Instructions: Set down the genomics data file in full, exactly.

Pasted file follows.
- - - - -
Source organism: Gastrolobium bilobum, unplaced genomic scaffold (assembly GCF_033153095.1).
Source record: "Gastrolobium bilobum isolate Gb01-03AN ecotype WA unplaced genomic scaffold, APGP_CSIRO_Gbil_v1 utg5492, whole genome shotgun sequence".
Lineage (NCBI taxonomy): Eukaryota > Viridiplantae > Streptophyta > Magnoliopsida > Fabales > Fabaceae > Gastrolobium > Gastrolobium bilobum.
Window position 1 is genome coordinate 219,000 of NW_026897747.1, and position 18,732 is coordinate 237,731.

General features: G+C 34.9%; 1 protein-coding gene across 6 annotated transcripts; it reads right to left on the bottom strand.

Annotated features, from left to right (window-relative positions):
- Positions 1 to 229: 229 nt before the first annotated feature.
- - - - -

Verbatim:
Source organism: Gastrolobium bilobum, unplaced genomic scaffold (assembly GCF_033153095.1).
Source record: "Gastrolobium bilobum isolate Gb01-03AN ecotype WA unplaced genomic scaffold, APGP_CSIRO_Gbil_v1 utg5492, whole genome shotgun sequence".
Lineage (NCBI taxonomy): Eukaryota > Viridiplantae > Streptophyta > Magnoliopsida > Fabales > Fabaceae > Gastrolobium > Gastrolobium bilobum.
Window position 1 is genome coordinate 219,000 of NW_026897747.1, and position 18,732 is coordinate 237,731.

General features: G+C 34.9%; 1 protein-coding gene across 6 annotated transcripts; it reads right to left on the bottom strand.

Annotated features, from left to right (window-relative positions):
- Positions 1 to 229: 229 nt before the first annotated feature.